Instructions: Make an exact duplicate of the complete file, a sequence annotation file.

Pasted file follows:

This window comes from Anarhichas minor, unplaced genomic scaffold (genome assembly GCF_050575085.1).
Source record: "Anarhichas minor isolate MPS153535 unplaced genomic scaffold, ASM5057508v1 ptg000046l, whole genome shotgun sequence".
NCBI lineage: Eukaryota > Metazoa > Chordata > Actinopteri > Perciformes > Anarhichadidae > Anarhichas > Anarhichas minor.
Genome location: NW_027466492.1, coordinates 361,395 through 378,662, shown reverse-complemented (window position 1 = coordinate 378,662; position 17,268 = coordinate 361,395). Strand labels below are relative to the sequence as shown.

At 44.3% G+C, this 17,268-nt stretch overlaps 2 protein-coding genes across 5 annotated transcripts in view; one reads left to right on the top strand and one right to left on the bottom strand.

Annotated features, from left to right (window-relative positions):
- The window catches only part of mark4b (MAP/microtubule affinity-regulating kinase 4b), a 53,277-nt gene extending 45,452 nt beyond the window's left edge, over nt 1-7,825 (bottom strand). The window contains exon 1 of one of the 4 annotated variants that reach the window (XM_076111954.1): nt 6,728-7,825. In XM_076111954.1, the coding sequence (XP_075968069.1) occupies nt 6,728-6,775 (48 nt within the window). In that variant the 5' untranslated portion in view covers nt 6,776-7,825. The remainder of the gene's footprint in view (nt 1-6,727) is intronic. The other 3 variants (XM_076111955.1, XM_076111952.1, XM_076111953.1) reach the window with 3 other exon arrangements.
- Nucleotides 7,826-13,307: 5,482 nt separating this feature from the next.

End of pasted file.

This window comes from Anarhichas minor, unplaced genomic scaffold (genome assembly GCF_050575085.1).
Source record: "Anarhichas minor isolate MPS153535 unplaced genomic scaffold, ASM5057508v1 ptg000046l, whole genome shotgun sequence".
NCBI lineage: Eukaryota > Metazoa > Chordata > Actinopteri > Perciformes > Anarhichadidae > Anarhichas > Anarhichas minor.
Genome location: NW_027466492.1, coordinates 361,395 through 378,662, shown reverse-complemented (window position 1 = coordinate 378,662; position 17,268 = coordinate 361,395). Strand labels below are relative to the sequence as shown.

At 44.3% G+C, this 17,268-nt stretch overlaps 2 protein-coding genes across 5 annotated transcripts in view; one reads left to right on the top strand and one right to left on the bottom strand.

Annotated features, from left to right (window-relative positions):
- The window catches only part of mark4b (MAP/microtubule affinity-regulating kinase 4b), a 53,277-nt gene extending 45,452 nt beyond the window's left edge, over nt 1-7,825 (bottom strand). The window contains exon 1 of one of the 4 annotated variants that reach the window (XM_076111954.1): nt 6,728-7,825. In XM_076111954.1, the coding sequence (XP_075968069.1) occupies nt 6,728-6,775 (48 nt within the window). In that variant the 5' untranslated portion in view covers nt 6,776-7,825. The remainder of the gene's footprint in view (nt 1-6,727) is intronic. The other 3 variants (XM_076111955.1, XM_076111952.1, XM_076111953.1) reach the window with 3 other exon arrangements.
- Nucleotides 7,826-13,307: 5,482 nt separating this feature from the next.